Saturday, 27 July 2019

Mr Johnson's win-win course?

Our new prime minister A B  de P Johnson (I shall try to avoid calling him Boris because that plays into his technique of deflecting criticism by pretending to be a joker) has followed Paddy Ashdown's rule and  "hit the ground running."

Mr Johnson  has made outrageous and undeliverable promises, purged the cabinet of all criticism rather than seeking the usual balance (at least in his party) and stands a chance of converting much of the North to his cause by promising a high-speed rail line between Leeds and Manchester.

Some of the commentators claim has has boxed himself into a corner. I strongly suspect that he has created for himself a win-win situation.

If, as seems to me extremely unlikely, his up-beat bravado actually does produce another deal from the Europeans. even if the deal is only a cosmetic tweak of Mrs May's, the sycophantic press will hail him as a hero, Tory MPs will be delighted and they will go into an election go as the likely winners.

If, as is much more likely, Johnson fails in his quest for a deal and we "crash out" on the 31st October, (which is precisely what the Tory extremist  ERG want) he and the sychophantic press will blame the intransigent Europeans, Johnson will be praised for his determination and being a man of his word, his "that will show them" gung-ho attitude will be portrayed  as a revival of Britain's bulldog spirit and again the Tories will enter a general election as a likely winners.

That, I suspect, is Johnson's game plan.

The outcome remains the more likely the longer the Labour Party continues to sit on the fence.

However even without the Labour leadership seeing the light Johnson's plan can be stopped.

There is a danger that, in the remaining three months, the debate will be narrowed down to a choice between an new-deal and no-deal.

 But  neither is anywhere near as good for the country as the deal we already have by remaining in the EU, an option with is still open to us.

A majority of MPs, from all parties, know this very well.

There is still time for our MPs to avoid the damage to the cultural, social and economic future of our country, and rescue our political reputation,  by plucking up the courage to revoke Article 50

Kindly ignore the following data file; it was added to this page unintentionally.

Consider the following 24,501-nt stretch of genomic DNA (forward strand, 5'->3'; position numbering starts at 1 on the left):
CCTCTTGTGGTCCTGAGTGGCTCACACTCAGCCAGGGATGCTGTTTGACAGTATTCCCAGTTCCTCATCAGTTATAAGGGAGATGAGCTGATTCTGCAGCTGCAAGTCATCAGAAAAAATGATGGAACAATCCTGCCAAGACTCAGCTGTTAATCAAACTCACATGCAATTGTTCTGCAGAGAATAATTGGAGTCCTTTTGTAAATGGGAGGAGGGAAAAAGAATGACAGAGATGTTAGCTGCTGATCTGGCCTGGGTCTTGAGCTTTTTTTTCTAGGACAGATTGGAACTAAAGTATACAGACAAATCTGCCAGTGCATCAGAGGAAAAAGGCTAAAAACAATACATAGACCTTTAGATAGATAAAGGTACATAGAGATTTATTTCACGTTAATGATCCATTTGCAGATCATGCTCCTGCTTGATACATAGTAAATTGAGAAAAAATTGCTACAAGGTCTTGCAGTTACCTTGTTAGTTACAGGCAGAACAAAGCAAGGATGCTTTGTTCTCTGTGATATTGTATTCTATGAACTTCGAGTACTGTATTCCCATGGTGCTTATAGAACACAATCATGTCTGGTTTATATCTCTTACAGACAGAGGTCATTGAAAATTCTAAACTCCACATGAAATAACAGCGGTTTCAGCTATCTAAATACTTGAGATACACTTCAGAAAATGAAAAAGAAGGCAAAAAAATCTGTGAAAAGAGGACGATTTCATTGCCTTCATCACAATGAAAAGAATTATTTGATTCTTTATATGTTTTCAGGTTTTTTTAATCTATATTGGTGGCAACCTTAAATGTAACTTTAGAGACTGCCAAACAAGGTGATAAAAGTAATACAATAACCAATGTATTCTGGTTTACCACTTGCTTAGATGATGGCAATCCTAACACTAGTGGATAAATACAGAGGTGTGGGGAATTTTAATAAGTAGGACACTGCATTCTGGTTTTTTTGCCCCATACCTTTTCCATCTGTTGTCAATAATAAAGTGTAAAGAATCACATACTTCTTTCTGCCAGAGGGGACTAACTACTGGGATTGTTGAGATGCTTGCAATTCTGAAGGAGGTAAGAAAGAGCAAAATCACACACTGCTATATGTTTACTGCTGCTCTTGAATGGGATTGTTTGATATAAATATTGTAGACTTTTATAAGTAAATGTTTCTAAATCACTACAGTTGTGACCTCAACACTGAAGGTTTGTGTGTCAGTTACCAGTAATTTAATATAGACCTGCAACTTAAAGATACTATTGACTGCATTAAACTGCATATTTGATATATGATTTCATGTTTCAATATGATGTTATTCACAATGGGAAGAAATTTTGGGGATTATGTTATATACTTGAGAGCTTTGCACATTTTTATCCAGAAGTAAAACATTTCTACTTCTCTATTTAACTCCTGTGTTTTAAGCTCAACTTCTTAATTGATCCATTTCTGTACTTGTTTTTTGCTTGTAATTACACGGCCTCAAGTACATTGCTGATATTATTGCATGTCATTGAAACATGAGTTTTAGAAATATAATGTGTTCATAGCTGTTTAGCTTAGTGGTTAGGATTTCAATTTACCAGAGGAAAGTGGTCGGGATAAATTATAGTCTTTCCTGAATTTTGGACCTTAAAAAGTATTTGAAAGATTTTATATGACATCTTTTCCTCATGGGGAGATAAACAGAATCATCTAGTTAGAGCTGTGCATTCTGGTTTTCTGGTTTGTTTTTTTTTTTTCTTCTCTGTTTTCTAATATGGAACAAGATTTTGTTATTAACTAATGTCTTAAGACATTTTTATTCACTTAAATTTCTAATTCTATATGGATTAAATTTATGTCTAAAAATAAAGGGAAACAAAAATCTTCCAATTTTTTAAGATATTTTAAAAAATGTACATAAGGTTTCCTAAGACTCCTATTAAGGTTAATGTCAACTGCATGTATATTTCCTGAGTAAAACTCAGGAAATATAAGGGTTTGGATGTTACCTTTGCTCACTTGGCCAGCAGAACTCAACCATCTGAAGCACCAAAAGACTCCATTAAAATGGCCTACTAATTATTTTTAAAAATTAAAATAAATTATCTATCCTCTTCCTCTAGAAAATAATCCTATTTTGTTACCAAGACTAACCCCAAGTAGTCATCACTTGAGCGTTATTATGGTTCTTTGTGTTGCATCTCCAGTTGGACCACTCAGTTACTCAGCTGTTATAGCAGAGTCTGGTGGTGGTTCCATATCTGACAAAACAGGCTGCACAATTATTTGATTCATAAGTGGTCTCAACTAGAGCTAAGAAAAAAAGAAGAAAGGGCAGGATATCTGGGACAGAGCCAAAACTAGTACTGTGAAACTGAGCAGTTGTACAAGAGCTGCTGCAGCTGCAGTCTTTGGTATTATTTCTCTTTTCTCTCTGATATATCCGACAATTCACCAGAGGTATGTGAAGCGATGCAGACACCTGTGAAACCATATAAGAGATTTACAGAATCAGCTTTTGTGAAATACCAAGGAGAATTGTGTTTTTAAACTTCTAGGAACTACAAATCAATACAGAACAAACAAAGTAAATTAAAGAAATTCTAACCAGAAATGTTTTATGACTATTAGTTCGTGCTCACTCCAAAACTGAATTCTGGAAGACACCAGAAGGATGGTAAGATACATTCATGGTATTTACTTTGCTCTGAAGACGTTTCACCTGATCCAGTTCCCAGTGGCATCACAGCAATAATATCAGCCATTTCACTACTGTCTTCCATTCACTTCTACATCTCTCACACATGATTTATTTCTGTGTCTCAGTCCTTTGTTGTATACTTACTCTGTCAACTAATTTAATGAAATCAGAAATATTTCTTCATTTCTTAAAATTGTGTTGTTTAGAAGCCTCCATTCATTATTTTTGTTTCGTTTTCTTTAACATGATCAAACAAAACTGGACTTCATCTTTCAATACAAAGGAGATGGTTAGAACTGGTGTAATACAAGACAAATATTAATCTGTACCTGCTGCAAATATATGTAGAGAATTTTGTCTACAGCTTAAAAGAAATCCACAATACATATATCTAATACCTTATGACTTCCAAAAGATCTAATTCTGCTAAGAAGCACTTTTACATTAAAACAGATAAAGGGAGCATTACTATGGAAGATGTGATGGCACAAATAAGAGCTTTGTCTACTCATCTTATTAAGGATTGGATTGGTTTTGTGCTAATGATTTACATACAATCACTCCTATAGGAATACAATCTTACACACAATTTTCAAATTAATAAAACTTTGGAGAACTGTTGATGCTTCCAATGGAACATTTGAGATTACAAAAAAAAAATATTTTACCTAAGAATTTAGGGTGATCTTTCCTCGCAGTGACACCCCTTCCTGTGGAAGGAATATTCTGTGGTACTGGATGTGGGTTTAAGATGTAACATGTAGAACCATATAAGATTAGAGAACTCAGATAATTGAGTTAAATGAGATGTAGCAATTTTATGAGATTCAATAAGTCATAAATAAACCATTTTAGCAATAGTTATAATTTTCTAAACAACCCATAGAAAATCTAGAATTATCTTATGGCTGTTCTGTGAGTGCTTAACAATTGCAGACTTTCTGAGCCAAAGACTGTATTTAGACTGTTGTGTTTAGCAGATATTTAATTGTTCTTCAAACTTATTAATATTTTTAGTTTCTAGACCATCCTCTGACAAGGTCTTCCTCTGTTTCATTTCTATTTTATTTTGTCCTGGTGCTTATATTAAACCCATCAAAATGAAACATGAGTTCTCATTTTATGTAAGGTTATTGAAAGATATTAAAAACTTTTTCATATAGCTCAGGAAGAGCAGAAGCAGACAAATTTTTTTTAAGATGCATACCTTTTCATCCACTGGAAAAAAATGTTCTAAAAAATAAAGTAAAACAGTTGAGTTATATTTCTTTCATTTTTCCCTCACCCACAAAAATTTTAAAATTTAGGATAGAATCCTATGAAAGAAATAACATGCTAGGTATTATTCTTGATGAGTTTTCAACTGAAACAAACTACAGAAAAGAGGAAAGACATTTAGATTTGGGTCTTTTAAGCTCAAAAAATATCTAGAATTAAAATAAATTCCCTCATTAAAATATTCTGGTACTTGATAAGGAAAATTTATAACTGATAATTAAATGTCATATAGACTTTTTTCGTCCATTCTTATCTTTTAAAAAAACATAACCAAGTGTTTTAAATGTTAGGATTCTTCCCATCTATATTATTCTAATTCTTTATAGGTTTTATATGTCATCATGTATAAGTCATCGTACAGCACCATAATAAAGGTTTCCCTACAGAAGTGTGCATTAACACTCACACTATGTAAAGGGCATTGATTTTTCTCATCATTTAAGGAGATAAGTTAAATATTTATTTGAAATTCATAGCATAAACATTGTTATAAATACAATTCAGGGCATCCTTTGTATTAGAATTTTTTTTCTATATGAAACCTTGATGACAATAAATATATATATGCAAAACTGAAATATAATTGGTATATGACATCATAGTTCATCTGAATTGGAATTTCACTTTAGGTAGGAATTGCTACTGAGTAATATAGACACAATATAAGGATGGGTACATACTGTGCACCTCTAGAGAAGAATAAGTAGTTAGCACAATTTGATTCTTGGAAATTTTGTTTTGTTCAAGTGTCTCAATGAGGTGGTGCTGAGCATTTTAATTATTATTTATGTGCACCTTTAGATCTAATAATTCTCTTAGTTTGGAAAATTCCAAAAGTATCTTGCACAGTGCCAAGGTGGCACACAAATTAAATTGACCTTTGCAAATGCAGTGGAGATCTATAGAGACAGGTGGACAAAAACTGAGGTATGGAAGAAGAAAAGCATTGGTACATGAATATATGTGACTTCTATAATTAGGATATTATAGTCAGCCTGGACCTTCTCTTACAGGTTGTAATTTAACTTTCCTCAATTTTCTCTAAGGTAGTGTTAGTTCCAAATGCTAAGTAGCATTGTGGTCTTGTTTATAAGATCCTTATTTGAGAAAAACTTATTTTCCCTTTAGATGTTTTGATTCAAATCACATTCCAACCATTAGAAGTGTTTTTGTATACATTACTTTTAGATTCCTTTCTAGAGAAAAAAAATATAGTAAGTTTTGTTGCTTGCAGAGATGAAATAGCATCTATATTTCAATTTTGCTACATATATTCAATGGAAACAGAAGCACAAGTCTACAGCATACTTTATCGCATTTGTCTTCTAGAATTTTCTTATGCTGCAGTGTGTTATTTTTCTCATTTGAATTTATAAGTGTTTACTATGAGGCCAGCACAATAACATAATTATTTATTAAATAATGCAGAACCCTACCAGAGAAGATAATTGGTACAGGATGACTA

1. his promises are bread for the masses. He can promise his rail link but where is the detail?. Bread again.Remember he is a good liar along with his rhetoric.Now he is PM he could start it NOW.
    The bulldog spirit! Wandering around with the people goes to his Churchill hero that he admires and wants to copy. He knows after Brexit it will be blood sweat and tears but cannot admit that till AFTER an election is won. With May's preparations to limit the damage it is hoped it will not be a serious disaster . He gets the praise whatever happens,even if he does not deserve it.

    1. It beggars belief that they should sit on their hands and let this happen.

  2. There is still time for our MPs to avoid the damage to the cultural, social and economic future of our country, and rescue our political reputation, by plucking up the courage to revoke Article 50

    But then there will have to be an immediate general election and Boris (due to my dislike of the man I used to only use his surname, but now I have seen how much use of his Christian name annoys Remainers I make sure to use it always) will sweep the board as all those MPs who will have put their names on public record as voting to ignore the expressed democratic will of the British people are dismissed by those very same people. And the first act of the new Conservative / Brexit Party coalition government will be to re-invoke Article 50.

    So what would be the point? It would just delay the inevitable a couple of months.

  3. Assuming you're right and A B de P Johnson won, which I admit is a strong possibility. But things are very volatile. Who can say?

    1. Who can say?

      Who can? But if I were going to throw away my entire political career on a throw of the dice I'd at least want to know I had good odds of my sacrifice not being entirely pointless. I suspect that's why you won't see MPs lining up to do so.

    2. Sadly, so far at any rate, they have put the perceived safety of their seats before the good of the country. Maybe when the crunch comes (Hallow-e'en?)they'll see the light. Fingers crossed

    3. they have put the perceived safety of their seats before the good of the country

      Or to put it another way, they are scared of the electorate — which is what politicians damn well should be, so that's a good thing!

    4. I suspect the ERG group are scared that the electorate might he changed its mind.